Paizo knows this, though, and I think they're afraid. They recently announced Pathfinder Unchained, a variant (but still, in many ways, compatible and familiar) reworking of many base classes to free them of "legacy cruft". Clearly, this change is a counter-point to 5th Edition, and Paizo's platform of "small, incremental change" has worked well for them in the past... but the first OGL version of Dungeons and Dragons is now 14 years old and there is a feeling, in some corners, that a true revolution is needed.
It is clear that the future is currently in flux, and on the year of Dungeons and Dragons's 40th birthday I can't help but shake a distinct feeling that, for Wizards of the Coast, D&D Next will either be the product that restores Dungeons and Dragons to its former glory as the undisputed champion of tabletop roleplaying systems, or the anchor that drags the brand down to a final, well earned resting place in the annals of roleplaying history.
The 5th Edition organised play campaign seems interesting, though.
If you're good you should be in charge of more people
Ummm, no. The skills required to be a good engineer are not the skills required to be a good manager of engineers. There's some overlap, sure, but you can be an outstanding engineer but have poor leadership skills, or be an amazing and revered leader but terrible at actually designing the stuff your people are working on.
You should be in charge of exactly as many people as you are good at being in charge of. That's unrelated to how good you are at being one of the workers.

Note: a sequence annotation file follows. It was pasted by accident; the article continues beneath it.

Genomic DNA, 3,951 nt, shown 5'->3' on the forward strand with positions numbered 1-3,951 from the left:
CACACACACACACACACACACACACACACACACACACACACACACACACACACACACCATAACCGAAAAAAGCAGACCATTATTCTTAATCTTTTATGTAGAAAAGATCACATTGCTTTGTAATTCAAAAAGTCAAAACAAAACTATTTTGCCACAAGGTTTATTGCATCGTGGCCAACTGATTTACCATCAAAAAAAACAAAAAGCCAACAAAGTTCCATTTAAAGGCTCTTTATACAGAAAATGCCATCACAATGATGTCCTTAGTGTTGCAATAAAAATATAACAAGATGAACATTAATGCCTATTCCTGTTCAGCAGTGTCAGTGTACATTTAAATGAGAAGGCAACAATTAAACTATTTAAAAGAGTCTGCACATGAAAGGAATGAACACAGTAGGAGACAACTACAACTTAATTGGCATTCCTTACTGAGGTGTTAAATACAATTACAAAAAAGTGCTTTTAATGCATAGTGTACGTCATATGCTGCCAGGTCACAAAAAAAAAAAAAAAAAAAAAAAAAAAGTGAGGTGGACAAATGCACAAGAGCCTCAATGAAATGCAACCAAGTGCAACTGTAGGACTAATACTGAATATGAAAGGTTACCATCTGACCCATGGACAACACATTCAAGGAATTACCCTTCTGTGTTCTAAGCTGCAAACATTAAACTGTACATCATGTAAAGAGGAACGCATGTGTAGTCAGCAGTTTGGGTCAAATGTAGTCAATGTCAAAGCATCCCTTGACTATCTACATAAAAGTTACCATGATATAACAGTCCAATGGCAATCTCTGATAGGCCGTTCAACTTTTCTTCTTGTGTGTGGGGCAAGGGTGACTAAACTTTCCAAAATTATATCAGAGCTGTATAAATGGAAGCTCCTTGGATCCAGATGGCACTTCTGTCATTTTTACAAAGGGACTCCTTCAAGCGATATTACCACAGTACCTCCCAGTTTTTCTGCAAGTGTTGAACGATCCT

Air traffic control is the most subhuman job in the entire world.
Err, what? I'd take air traffic controller over trash collector or working in a coal mine, or a long list of hideous jobs I could think of.
The blog does have interesting material, and its appropriate for
Have you ever lived paycheck-to-paycheck?
Yes, sometimes for surprisingly long stretches. And one of the reasons for that is the incredibly high taxes that chip away at what would be a middle-class (especially self-employed) income even as other costs of living go up (including especially, spectacularly because of Obamacare, health insurance - in our case, our bottom line was reduced by almost $1k per month more, even as our deductible went up from $2k/year to $12.5k/year - what a deal!). A large part of my income is transferred - very inefficiently, via many poorly run, redundant layers of city, county, state, and federal government - to other people. The only time something the recipients of those transfers transfer something back to me is when I take yet more money - out of what I have left after taxes - and buy something they do, if they work to provide goods or services. And no, not becoming criminals, or not living in diseased squalor isn't them doing something for me in exchange for those taxed days of working, just like you offering to not burn down my house isn't you working to maintain civilization.
Subsidies for the poor do far more...
Like allow the purchase of snack food, smokes and booze via an absurd mechanism for doling out other people's money through debit cards. Like paying for advertising to push government dependency programs that the program administrators (whose pay bonuses depend on getting more people hooked on the programs they run!) find sometimes frustratingly hard to make stick because of that pesky self-reliance instinct found in some communities. Quick, put together a weekly radio drama preaching the entitlement lifestyle! True, media coverage finally shamed the feds into shifting that program a little more under ground.